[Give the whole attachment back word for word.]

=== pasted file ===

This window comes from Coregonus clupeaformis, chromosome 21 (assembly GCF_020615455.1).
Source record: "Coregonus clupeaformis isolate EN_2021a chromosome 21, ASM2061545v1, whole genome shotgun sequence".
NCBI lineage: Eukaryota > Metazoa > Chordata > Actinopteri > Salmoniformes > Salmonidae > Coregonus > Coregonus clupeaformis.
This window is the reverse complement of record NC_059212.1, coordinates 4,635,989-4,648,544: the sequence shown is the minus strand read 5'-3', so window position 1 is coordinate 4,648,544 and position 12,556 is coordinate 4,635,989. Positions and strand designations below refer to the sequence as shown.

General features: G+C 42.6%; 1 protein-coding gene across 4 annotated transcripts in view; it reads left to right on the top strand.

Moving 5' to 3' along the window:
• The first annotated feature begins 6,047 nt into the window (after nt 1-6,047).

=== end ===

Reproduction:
This window comes from Coregonus clupeaformis, chromosome 21 (assembly GCF_020615455.1).
Source record: "Coregonus clupeaformis isolate EN_2021a chromosome 21, ASM2061545v1, whole genome shotgun sequence".
NCBI lineage: Eukaryota > Metazoa > Chordata > Actinopteri > Salmoniformes > Salmonidae > Coregonus > Coregonus clupeaformis.
This window is the reverse complement of record NC_059212.1, coordinates 4,635,989-4,648,544: the sequence shown is the minus strand read 5'-3', so window position 1 is coordinate 4,648,544 and position 12,556 is coordinate 4,635,989. Positions and strand designations below refer to the sequence as shown.

General features: G+C 42.6%; 1 protein-coding gene across 4 annotated transcripts in view; it reads left to right on the top strand.

Moving 5' to 3' along the window:
• The first annotated feature begins 6,047 nt into the window (after nt 1-6,047).